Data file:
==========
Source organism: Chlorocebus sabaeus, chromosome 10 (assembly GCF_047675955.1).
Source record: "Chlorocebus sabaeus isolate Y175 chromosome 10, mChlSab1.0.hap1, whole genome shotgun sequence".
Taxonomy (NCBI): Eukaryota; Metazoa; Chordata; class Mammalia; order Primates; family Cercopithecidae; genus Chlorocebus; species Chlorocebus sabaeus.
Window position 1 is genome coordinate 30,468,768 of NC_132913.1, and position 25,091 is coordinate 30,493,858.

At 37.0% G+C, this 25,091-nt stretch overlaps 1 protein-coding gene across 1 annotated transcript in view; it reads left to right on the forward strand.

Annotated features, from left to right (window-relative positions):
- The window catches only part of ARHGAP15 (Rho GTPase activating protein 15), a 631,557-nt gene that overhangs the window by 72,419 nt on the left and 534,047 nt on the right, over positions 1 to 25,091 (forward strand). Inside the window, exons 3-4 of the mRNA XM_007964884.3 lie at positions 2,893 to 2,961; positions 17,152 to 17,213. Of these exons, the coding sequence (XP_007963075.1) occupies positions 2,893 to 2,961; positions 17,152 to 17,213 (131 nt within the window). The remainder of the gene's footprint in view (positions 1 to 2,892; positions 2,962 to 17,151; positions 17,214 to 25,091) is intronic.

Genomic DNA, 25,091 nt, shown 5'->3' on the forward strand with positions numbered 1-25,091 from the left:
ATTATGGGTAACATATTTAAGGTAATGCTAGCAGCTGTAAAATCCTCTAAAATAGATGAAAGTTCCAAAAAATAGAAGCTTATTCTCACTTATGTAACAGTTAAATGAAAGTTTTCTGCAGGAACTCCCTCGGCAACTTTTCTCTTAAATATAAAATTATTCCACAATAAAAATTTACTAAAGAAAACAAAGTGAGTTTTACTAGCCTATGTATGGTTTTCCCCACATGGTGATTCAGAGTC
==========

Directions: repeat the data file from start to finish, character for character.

Source organism: Chlorocebus sabaeus, chromosome 10 (assembly GCF_047675955.1).
Source record: "Chlorocebus sabaeus isolate Y175 chromosome 10, mChlSab1.0.hap1, whole genome shotgun sequence".
Taxonomy (NCBI): Eukaryota; Metazoa; Chordata; class Mammalia; order Primates; family Cercopithecidae; genus Chlorocebus; species Chlorocebus sabaeus.
Window position 1 is genome coordinate 30,468,768 of NC_132913.1, and position 25,091 is coordinate 30,493,858.

At 37.0% G+C, this 25,091-nt stretch overlaps 1 protein-coding gene across 1 annotated transcript in view; it reads left to right on the forward strand.

Annotated features, from left to right (window-relative positions):
- The window catches only part of ARHGAP15 (Rho GTPase activating protein 15), a 631,557-nt gene that overhangs the window by 72,419 nt on the left and 534,047 nt on the right, over positions 1 to 25,091 (forward strand). Inside the window, exons 3-4 of the mRNA XM_007964884.3 lie at positions 2,893 to 2,961; positions 17,152 to 17,213. Of these exons, the coding sequence (XP_007963075.1) occupies positions 2,893 to 2,961; positions 17,152 to 17,213 (131 nt within the window). The remainder of the gene's footprint in view (positions 1 to 2,892; positions 2,962 to 17,151; positions 17,214 to 25,091) is intronic.

Genomic DNA, 25,091 nt, shown 5'->3' on the forward strand with positions numbered 1-25,091 from the left:
ATTATGGGTAACATATTTAAGGTAATGCTAGCAGCTGTAAAATCCTCTAAAATAGATGAAAGTTCCAAAAAATAGAAGCTTATTCTCACTTATGTAACAGTTAAATGAAAGTTTTCTGCAGGAACTCCCTCGGCAACTTTTCTCTTAAATATAAAATTATTCCACAATAAAAATTTACTAAAGAAAACAAAGTGAGTTTTACTAGCCTATGTATGGTTTTCCCCACATGGTGATTCAGAGTC